The future of film: a simple guide

A group of UK companies and researchers look at the future in a short and very useful report, covering everything from virtual production to embedding audiences in storytelling.

‘What is the future of film?’, we ask in conferences, and the answer is always disappointing. The event horizon seems to be around three years, perhaps because that is the length of a single cycle from idea to audience. 

A British company, called The Future of Film, has now published a report based on an online summit held in 2020, anchored partly by research from King’s College London and the University of Nottingham. It is the second in a report stream called (of course) The Future of Film. 

It focuses on emergent technologies, communication mechanisms and social desires, using no more than fifteen pages of lucid prose, spiced with a heap of expert quotes:

A year on from our last report, Future of Film’s goal remains to inspire and empower storytellers and then the wider industry, to help us to create a future of film that is inclusive, sustainable and rewards innovation and creativity.

We passionately believe that this is a future worth fighting for and the aim of this report – and Future of Film Summit 2020 from which we drew much of the material – is to provide practical guidance for practitioners and bigger picture recommendations for the wider industry to help us collectively achieve this.

It says nothing about tax breaks, regulatory mechanisms and markets. It doesn’t care about television, though it treats the old-fashioned word film as code for any kind of screen activity. The pandemic is seen as a turbocharger for history.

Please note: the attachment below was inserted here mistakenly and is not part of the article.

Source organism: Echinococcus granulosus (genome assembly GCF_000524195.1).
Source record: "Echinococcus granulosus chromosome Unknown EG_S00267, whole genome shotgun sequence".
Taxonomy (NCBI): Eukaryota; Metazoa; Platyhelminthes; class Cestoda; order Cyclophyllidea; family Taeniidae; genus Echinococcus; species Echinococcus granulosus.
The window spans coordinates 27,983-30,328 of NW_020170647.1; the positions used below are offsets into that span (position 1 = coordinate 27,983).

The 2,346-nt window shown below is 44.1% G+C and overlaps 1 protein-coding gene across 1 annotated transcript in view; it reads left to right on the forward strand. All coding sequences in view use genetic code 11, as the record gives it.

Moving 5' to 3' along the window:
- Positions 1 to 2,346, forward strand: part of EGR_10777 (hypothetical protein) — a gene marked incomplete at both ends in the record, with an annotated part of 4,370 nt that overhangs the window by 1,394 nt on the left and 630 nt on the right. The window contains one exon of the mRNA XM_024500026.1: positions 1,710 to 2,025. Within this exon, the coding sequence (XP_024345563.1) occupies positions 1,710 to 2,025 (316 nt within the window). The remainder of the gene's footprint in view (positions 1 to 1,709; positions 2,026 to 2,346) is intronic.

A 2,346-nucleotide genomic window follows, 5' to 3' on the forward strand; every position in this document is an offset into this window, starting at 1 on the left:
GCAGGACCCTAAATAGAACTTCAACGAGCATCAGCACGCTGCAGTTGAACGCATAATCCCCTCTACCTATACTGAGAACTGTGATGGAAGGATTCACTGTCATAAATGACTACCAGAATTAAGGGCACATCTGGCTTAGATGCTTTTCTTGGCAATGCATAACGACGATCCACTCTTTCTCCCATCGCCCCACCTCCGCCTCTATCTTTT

Read: Quick tips for sustainable screen production

The various strands are not even surprising, as convergence, virtual production, ethical data and games engines have been around for some time. But it does an excellent job of laying out the pieces to link policy and practice. 

Key sections of this succinct report note:

  • the rapid COVID-driven acceleration of Virtual Production (VP), ‘boosted by the affordance of enabling safe and stable shooting environments during the pandemic that significantly limit the need for travel.’
  • significant hurdles around skills shortage in realtime technology and virtual production, ‘as these
    remain quite different to those used in a traditional VFX pipeline.’
  • the convergence of games, films and digital utilities (such as maps) which is going to lead to completely new forms of storytelling in film
  • the need to come together and accelerate the transition to a net zero carbon industry
  • the need and the drive towards embedding audiences in all aspects of the filmmaking process: in research, dialogue and co-creation and collaboration

Even more important is the feeling that it makes sense in terms of our collective values as we see how diversity and inclusion pop up across the board. If we think about the intersections between all the changes sweeping down on us, we can sense a future which extends a lot longer than the next three years.

It is a great read, with useful links to other resources.

David Tiley was the Editor of Screenhub from 2005 until he became Content Lead for Film in 2021 with a special interest in policy. He is a writer in screen media with a long career in educational programs, documentary, and government funding, with a side order in script editing. He values curiosity, humour and objectivity in support of Australian visions and the art of storytelling.